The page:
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Shell, Cowher to be inducted into hall of fame

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Former Pittsburgh Steelers safety Donnie Shell is going into the Pro Football Hall of Fame.

He joins former Steelers head coach Bill Cowher. They will be inducted as part of the hall’s celebration of the NFL’s 100th season.

Steelers President Art Rooney released this statement to congratulate Shell:

“I want to congratulate Donnie Shell for his election to the Pro Football Hall of Fame. He was a dynamic defender for our historic Steel Curtain defense in the 1970s.

“As an undrafted rookie Donnie immediately earned the nickname “the Torpedo” for his physical special teams play. Donnie became a starter and a force from the strong safety position both as a tackler stopping the run and a ball hawk having 51 interceptions – a record for the strong safety position. Donnie is now the fifth member of our 1974 rookie class to be inducted.

“We are excited he will be honored with our sport’s highest individual honor this summer in Canton.”

Shell played for the Steelers from 1974-1987.

“I’m really excited about Donnie Shell and Bill Cowher going into the Hall of Fame,” Rooney told KDKA’s Bob Pompeani. “Donnie we felt was long overdue. … we’ve been on cloud nine.”

In addition, former Pitt player Jim Covert is the ninth Panther to be elected to the Hall of Fame. He joins legendary names like Mike Ditka, Tony Dorsett and Dan Marino.

Former NFL Commissioner Paul Tagliabue made the Pro Football Hall of Fame in his fifth attempt. Tagliabue and former New York Giants general manager George Young made it as contributors.

Ex-Dallas Cowboys safety Cliff Harris and former Cleveland receiver Mac Speedie completed the centennial class.

The class of 10 senior candidates, three contributors and two coaches are part of the 100th season celebration.

Also going into the hall are Harold Carmichael, Steve Sabol, Bobby Dillon, Winston Hill, Duke Slater, Ed Sprinkle, Alex Karras and Jimmy Johnson.

Bill Cowher left an indelible mark on the Steelers’ organization, a fact that was reinforced shortly after Pro Football Hall of Fame president David Baker, on national television, personally informed Cowher that he would be part of the Hall of Fame’s centennial class of 2020.  Cowher and former Cowboys/Dolphins coach Jimmy Johnson are the two coaches who will be included in the 20-member class of 2020. The 10 senior inductees and three contributors in this year's class will be unveiled Wednesday morning on NFL Network, while the five modern-era nominees will be announced on the eve of Super Bowl LIV.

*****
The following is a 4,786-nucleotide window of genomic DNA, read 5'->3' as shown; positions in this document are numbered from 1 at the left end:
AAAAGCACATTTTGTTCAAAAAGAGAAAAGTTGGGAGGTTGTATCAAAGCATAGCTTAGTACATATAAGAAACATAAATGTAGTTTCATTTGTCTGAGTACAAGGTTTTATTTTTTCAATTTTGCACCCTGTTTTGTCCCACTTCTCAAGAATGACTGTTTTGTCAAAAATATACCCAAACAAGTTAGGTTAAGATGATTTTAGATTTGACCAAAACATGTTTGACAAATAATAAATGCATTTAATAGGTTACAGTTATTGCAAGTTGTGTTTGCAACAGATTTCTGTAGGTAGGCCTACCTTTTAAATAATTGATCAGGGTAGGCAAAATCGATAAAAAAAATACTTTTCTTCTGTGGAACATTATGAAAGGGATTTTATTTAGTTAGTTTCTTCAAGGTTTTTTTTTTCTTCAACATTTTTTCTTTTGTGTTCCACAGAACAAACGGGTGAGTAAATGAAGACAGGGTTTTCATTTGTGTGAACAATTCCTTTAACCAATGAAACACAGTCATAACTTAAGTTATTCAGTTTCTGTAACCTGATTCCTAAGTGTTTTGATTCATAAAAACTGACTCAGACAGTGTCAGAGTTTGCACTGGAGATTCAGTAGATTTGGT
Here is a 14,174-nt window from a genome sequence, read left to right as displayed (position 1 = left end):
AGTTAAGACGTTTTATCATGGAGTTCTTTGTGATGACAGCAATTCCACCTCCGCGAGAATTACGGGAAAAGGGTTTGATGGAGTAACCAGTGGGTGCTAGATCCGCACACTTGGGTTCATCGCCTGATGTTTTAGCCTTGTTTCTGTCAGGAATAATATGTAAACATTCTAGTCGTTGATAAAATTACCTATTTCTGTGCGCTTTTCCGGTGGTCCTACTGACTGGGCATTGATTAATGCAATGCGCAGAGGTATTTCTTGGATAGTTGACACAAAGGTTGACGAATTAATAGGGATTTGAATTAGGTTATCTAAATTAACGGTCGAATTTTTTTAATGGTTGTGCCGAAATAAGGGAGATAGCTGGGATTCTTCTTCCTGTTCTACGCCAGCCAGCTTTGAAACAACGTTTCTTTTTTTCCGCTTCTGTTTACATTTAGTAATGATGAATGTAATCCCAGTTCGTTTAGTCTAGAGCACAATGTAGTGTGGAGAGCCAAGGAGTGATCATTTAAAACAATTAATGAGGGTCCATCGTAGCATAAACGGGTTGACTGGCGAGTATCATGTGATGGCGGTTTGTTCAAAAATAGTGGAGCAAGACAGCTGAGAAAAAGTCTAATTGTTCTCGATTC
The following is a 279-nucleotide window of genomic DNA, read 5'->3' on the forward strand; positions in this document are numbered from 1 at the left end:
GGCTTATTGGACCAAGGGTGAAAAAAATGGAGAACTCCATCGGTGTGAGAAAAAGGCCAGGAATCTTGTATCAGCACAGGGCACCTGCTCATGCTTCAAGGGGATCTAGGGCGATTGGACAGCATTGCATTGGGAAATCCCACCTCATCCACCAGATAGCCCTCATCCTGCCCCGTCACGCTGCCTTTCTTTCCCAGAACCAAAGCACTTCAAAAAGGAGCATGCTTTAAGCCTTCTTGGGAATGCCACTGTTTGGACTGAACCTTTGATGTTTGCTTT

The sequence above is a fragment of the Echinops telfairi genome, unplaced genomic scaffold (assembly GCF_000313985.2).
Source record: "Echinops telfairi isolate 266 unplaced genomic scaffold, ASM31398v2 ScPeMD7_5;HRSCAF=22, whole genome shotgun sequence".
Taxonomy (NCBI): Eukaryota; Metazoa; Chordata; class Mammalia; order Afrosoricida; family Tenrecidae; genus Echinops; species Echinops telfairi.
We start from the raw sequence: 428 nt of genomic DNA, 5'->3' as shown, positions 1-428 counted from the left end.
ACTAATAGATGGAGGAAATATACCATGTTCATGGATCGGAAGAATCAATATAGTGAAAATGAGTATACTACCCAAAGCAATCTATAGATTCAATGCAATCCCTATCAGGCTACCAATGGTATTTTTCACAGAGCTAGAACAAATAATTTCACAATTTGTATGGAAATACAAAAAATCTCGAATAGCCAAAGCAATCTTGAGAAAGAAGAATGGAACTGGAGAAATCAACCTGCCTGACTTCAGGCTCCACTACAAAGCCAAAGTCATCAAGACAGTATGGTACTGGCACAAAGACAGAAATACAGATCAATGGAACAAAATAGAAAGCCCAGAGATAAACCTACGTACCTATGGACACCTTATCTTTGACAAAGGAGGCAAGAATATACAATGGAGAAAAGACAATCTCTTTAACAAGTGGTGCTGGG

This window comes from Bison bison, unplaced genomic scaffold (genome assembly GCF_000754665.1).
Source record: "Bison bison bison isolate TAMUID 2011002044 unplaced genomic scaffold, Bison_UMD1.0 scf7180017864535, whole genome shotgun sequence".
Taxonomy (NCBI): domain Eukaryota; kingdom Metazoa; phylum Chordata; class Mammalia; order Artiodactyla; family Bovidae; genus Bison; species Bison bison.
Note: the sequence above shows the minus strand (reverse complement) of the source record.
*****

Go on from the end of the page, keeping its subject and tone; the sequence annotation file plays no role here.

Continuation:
Art Rooney II, who was instrumental in his late father Dan Rooney's decision to hire the then 34-year-old Bill Cowher to succeed Hall of Fame coach Chuck Noll in 1992, congratulated Cowher on his Hall of Fame election. 

"Congratulations to Bill Cowher on his election into the Pro Football Hall of Fame," Rooney said in a statement released by the team. "One of our most successful coaches in team history, Bill's energy and dedication for coaching was evident in every practice and every game. His Pittsburgh roots were perfect for our organization because he knew the history and passion of our fans, and he wanted to bring a Super Bowl back to his hometown. He accomplished that feat in dramatic fashion in Super Bowl XL.

"Bill was always a family man and made the tough decision to walk away from coaching at a young age to focus on them. I am so happy for his entire family, and I'm sure this summer in Canton will be a special time for Bill and all of Steelers Nation."

Mike Tomlin, the man who succeeded Cowher in 2007, also issued his congratulations via Twitter. 

"I am so happy for Bill Cowher," said Tomlin, who like Cowher has guided the Steelers to multiple Super Bowls. "Bill had an incredible career and left his mark on the Steelers, Pittsburgh and the NFL. The Pro Football Hall of Fame got themselves a great addition with (Coach Cowher). Congrats Bill. You deserve this great honor." 

A slew of Cowher's former players in Pittsburgh also took to social media. Among those former players was Jerome Bettis, who retired after winning a Super Bowl with Cowher at the conclusion of the 2005 season. Cowher also spoke on Bettis' behalf when Bettis received his Hall of Fame ring at halftime of a Steelers' game in 2015. 

Cowher earned induction into the Hall of Fame following a vote taken by the NFL's recently formed "Blue Ribbon Panel" that voted on the coaches, senior nominees and contributors who will help make up the largest induction class in the Hall of Fame's history. Among the members of the panel was Dick LeBeau, a Hall of Fame defensive back who won a Super Bowl as Cowher's defensive coordinator in 2005. 

"Bill has no weak­nesses but his great­est strength is how he was in front of the team and how he in­ter­acts with the team," LeBeau recently in an interview with Gerry Dulac of the Pittsburgh Post-Gazette. "He had the abil­ity to keep ev­ery­body fo­cused on the next snap, the next quar­ter, the next game. He had a rare vi­sion. I thought he was re­ally tal­ented in those ar­eas."

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